Volume 34, Issue 6 (November 2011)
New Three-Way Split Mold Design and Experimental Procedure for Testing Soft, Grouted Soils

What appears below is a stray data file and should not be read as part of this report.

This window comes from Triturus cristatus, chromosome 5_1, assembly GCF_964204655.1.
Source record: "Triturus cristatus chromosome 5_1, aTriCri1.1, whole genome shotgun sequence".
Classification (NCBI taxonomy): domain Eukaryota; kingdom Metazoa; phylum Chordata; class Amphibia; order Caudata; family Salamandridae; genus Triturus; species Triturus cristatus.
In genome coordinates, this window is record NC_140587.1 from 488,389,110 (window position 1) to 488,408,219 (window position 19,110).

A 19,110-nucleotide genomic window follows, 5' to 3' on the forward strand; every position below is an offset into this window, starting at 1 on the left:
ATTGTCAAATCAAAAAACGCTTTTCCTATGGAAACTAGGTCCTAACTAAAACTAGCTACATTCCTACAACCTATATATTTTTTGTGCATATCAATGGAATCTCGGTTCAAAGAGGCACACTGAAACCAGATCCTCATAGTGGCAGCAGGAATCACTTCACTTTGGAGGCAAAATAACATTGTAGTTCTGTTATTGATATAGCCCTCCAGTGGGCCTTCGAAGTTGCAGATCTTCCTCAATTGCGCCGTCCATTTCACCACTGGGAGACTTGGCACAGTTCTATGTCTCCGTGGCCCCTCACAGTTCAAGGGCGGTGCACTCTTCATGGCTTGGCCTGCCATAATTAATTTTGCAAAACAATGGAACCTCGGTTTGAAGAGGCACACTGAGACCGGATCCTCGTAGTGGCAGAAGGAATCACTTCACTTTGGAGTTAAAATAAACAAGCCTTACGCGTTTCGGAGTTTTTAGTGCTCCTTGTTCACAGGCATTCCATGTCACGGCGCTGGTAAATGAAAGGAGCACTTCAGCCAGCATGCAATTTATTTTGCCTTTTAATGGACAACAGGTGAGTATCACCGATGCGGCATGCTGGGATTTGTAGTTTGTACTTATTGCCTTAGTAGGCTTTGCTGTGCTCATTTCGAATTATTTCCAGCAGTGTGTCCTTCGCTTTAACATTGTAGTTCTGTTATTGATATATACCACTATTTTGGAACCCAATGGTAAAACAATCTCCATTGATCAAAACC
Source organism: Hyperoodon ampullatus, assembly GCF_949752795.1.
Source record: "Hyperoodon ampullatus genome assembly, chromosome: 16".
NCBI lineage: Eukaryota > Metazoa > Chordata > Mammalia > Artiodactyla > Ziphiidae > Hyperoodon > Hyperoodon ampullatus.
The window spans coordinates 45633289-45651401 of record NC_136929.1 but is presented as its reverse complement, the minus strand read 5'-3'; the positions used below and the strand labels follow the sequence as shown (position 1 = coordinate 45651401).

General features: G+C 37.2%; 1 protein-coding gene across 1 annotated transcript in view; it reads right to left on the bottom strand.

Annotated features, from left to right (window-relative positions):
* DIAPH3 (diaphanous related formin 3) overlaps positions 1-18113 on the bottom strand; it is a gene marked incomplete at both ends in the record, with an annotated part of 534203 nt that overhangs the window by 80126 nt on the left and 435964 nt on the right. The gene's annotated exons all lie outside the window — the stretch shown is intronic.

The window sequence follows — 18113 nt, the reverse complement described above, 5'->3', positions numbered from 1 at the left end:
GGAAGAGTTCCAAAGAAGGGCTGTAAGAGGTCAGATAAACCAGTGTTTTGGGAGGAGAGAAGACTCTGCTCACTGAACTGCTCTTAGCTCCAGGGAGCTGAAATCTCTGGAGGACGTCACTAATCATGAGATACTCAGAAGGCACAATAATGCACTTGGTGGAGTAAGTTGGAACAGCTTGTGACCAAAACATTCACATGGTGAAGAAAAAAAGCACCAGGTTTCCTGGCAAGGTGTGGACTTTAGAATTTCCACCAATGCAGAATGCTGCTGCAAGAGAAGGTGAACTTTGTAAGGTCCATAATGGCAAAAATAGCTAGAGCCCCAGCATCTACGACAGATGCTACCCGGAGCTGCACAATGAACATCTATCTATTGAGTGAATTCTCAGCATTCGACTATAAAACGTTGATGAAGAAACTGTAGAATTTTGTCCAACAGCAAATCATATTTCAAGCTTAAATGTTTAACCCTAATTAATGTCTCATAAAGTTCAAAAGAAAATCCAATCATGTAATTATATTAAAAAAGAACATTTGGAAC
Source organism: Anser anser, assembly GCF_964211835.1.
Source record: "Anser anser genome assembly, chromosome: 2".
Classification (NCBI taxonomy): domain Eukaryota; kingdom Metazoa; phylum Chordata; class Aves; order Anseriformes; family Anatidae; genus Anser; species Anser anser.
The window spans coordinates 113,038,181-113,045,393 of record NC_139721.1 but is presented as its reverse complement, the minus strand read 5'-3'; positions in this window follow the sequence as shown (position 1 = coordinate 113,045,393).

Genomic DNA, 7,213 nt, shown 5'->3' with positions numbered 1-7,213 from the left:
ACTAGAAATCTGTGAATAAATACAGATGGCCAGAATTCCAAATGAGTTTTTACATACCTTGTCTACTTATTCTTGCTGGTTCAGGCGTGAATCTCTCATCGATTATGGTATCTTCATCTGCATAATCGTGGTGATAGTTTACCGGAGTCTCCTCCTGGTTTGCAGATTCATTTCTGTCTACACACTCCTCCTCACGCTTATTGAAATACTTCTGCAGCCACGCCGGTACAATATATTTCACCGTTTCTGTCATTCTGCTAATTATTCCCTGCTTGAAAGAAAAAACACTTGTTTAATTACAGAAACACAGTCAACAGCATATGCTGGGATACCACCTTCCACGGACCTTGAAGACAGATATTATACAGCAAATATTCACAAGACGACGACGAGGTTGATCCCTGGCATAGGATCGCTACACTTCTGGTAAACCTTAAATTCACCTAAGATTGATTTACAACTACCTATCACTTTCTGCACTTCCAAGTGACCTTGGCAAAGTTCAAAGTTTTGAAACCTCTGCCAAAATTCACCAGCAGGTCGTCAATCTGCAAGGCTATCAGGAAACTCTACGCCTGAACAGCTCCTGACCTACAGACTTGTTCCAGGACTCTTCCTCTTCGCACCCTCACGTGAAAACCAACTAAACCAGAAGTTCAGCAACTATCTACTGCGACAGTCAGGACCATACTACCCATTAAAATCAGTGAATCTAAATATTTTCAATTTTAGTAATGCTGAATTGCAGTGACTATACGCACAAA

Soil grouting has become a popular method for soil improvement in recent years. Grouting is generally intended to increase a soil’s strength, increase its liquefaction resistance, or reduce its hydraulic conductivity. Soil grouting involves the injection, permeation, or mechanical mixing of cementitious, silica, or clay grout into a soil deposit. With the increase in popularity of these methods comes the issue of testing grouted soils to verify the expected soil improvement. While some of the methods and materials mentioned result in soils that are sufficiently cemented to produce trimmable specimens that can stand under their own weight, other methods produce softer materials that are very difficult to sample or even to recreate and test in the lab. Preparing such soft samples in the laboratory poses two challenges: 1) if the specimen is prepared in the triaxial cell directly, the grouting process might not be feasible because of the porous stones and small diameter tubing in the triaxial cell; and 2) if the specimens are prepared outside the triaxial cell, soft specimens might not be able to stand under their own weight without significant strains and damage to the soil structure. This paper will thoroughly describe a three-way split mold specifically designed to accommodate the permeation and testing of soils that are too soft or too weak to be easily sampled or tested in the lab. A simple procedure outlining the use of this three-way split mold will also be described. Finally, the results from a series of consolidated undrained, monotonically loaded triaxial tests will be presented as an example of the split mold application. These tests utilized the new three-way split mold for sample preparation of loose Ottawa sand permeated with a thixotropic bentonite suspension.